As listed above, Burrow is doing all the heavy lifting around consumers lag monitoring exposing this data over a REST API for multiple clusters. One built-in feature retained our attention, the ability to forward the consumer lag information to an HTTP client.

We are thrilled to announce the release of Karrot, a Kafka lag reporter processing events from Burrow !

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Karrot Github repository

Karrot is a simple Python Flask Webapp that ingests Burrow events sent by Burrow Notifiers which responds to consumer group status evaluations and makes HTTP calls to an outside server, Karrot.

The core feature of Karrot is simple, Take an incoming JSON event sent by Burrow and forward this metrics to multiple services (CloudWatch, Prometheus, and more if needed…).

Here is a diagram to help understand the overall infrastructure:

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Infrastructure Overview — Karrot / Burrow

In its first version, Karrot answers our problematic of multi-destination lag reporting by offering a Prometheus lag exporter as well as a CloudWatch lag reporter !

As shown above it relies on Burrow to send JSON event notifications. This can be achieved using the following Burrow configuration:

### Section to append in /etc/burrow/burrow.toml# Other Burrow settings

### Content of /etc/burrow/templates/events.tmpl{
"Event": {{ jsonencoder . }}

Every time Burrow detects an update on a consumer group, events are being passed down to Karrot which will happily ingest the data and distribute it to multiple destinations (CloudWatch, Prometheus).

If you are running on Kubernetes, you can easily get started with our Karrot open source helm charts (lucky you we also wrote the first Burrow open source helm chart).

Create a values.yaml file (reduced to its minimal content) to provide your Kafka and Zookeeper clusters you want to monitor and deploy it on Minikube:

### Content of values.yamlburrow:
enabled: true
- <KAFKA_DNS>:9092
- <KAFKA_DNS>:9092

className: http
templateClose: events.tmpl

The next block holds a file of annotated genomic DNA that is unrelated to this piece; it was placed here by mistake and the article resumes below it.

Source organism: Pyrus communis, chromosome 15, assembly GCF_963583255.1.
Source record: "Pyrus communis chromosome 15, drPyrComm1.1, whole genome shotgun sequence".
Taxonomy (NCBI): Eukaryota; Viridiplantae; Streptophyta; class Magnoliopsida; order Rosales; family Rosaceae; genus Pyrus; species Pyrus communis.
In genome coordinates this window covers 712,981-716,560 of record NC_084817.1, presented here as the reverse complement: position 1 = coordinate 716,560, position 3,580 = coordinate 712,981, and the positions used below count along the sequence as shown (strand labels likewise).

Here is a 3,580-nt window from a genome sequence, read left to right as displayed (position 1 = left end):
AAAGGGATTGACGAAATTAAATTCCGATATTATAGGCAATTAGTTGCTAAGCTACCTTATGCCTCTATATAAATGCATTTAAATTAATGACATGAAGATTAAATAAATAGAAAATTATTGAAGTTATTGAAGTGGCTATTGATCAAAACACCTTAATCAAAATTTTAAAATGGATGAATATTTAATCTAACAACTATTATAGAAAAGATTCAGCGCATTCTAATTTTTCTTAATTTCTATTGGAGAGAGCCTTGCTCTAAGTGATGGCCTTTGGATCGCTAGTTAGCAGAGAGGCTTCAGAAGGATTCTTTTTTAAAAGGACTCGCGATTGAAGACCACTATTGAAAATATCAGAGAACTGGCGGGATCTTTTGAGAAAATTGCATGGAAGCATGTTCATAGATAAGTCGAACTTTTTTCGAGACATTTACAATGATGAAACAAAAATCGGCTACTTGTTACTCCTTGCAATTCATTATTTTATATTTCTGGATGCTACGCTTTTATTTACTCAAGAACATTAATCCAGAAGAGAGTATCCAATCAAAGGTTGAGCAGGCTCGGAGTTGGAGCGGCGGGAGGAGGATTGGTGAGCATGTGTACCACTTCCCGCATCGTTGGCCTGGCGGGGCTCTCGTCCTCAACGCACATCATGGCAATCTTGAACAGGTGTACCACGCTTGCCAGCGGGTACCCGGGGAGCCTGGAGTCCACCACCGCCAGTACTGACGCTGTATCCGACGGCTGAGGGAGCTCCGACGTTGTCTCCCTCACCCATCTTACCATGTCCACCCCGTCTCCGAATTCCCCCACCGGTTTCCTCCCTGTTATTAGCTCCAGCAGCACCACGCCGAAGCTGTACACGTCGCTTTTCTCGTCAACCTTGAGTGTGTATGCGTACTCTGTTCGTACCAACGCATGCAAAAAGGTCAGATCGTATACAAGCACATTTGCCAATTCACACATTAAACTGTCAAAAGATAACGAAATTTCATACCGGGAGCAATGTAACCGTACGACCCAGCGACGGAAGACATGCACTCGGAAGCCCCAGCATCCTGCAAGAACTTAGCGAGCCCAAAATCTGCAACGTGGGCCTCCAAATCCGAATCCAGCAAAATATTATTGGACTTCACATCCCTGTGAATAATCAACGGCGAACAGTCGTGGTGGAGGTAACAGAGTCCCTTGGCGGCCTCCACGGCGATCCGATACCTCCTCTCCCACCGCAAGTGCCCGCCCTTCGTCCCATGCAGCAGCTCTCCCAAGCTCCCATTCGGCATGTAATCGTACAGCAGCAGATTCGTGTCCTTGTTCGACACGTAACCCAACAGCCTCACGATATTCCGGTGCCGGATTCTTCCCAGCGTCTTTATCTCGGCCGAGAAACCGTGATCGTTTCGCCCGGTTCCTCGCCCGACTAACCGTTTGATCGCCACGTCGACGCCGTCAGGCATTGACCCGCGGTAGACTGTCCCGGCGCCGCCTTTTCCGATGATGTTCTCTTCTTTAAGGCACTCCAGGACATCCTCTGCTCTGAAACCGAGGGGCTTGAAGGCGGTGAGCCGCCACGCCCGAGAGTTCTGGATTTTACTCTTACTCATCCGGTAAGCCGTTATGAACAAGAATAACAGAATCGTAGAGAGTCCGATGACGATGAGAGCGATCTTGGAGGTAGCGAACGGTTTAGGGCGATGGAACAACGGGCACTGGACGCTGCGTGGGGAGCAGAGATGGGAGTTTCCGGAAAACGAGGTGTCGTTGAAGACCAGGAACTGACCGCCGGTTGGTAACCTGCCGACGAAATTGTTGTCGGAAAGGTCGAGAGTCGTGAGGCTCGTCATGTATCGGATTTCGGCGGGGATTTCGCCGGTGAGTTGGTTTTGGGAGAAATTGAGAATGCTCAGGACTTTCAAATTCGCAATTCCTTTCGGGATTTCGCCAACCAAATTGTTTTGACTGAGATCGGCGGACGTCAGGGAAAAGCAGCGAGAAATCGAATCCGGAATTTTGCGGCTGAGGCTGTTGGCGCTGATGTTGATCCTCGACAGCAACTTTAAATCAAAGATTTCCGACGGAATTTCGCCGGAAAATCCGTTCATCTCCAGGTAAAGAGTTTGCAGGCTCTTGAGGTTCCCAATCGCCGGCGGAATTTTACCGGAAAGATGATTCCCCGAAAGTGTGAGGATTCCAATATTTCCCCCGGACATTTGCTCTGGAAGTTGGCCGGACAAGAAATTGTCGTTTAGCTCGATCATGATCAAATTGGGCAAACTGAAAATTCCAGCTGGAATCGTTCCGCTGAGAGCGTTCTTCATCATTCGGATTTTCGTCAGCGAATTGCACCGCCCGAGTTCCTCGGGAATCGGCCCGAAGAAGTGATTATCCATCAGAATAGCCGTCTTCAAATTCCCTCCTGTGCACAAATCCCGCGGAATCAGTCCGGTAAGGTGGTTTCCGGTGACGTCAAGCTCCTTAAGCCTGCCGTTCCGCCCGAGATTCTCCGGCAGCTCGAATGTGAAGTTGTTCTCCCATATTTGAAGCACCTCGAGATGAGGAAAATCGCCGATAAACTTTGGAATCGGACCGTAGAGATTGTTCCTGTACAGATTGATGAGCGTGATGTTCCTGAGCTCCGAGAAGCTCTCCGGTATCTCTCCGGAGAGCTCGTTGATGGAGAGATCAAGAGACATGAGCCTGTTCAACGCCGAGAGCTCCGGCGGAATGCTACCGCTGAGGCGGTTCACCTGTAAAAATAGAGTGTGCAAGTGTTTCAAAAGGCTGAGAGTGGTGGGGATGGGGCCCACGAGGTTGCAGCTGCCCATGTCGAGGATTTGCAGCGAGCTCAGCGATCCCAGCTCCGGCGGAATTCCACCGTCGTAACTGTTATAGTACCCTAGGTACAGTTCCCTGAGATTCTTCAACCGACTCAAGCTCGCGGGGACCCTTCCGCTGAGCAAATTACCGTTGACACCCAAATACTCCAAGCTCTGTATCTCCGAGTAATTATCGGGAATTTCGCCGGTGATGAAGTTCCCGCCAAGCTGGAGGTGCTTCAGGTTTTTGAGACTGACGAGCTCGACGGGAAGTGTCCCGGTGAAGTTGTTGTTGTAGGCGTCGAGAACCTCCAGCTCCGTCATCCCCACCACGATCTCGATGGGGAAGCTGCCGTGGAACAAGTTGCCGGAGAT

templateOpen: events.tmpl
urlClose: http://karrot.default.svc.cluster.local/burrow
urlOpen: http://karrot.default.svc.cluster.local/burrow

rootPath: /burrow-karrot

### Add the Repository to Helm$ helm repo add lowess-helm https://lowess.github.io/helm-charts### Install Karrot & Burrow with Helm$ helm install --name karrot \
lowess-helm/karrot \
-f values.yaml \

On Minikube you can directly access the Karrot service using minikube ip and the service nodePort:

### Compute service URL$ export KARROT_URL="http://$(minikube ip):$(kubectl get svc karrot -o=jsonpath='{.spec.ports[].nodePort}')"### Show service URL$ echo ${KARROT_URL} # <-- The output should look like this

### Open service URL in your default browser
$ open ${KARROT_URL}

In a web browser you can navigate the different API endpoints and more particularly the ${KARROT_URL}/metrics Prometheus endpoint:

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Karrot Prometheus metrics endpoint

From now on, it’s fairly straight forward to configure Prometheus to scrape those metrics and display them in Grafana (Please note that exported metrics are all prefixed with karrot_):

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Thoughts from the GumGum tech team

Florian Dambrine

Written by

Principal Engineer & DevOps enthusiast, building modern distributed Machine-Learning eco-systems @scale


Thoughts from the GumGum tech team

Florian Dambrine

Written by

Principal Engineer & DevOps enthusiast, building modern distributed Machine-Learning eco-systems @scale


Thoughts from the GumGum tech team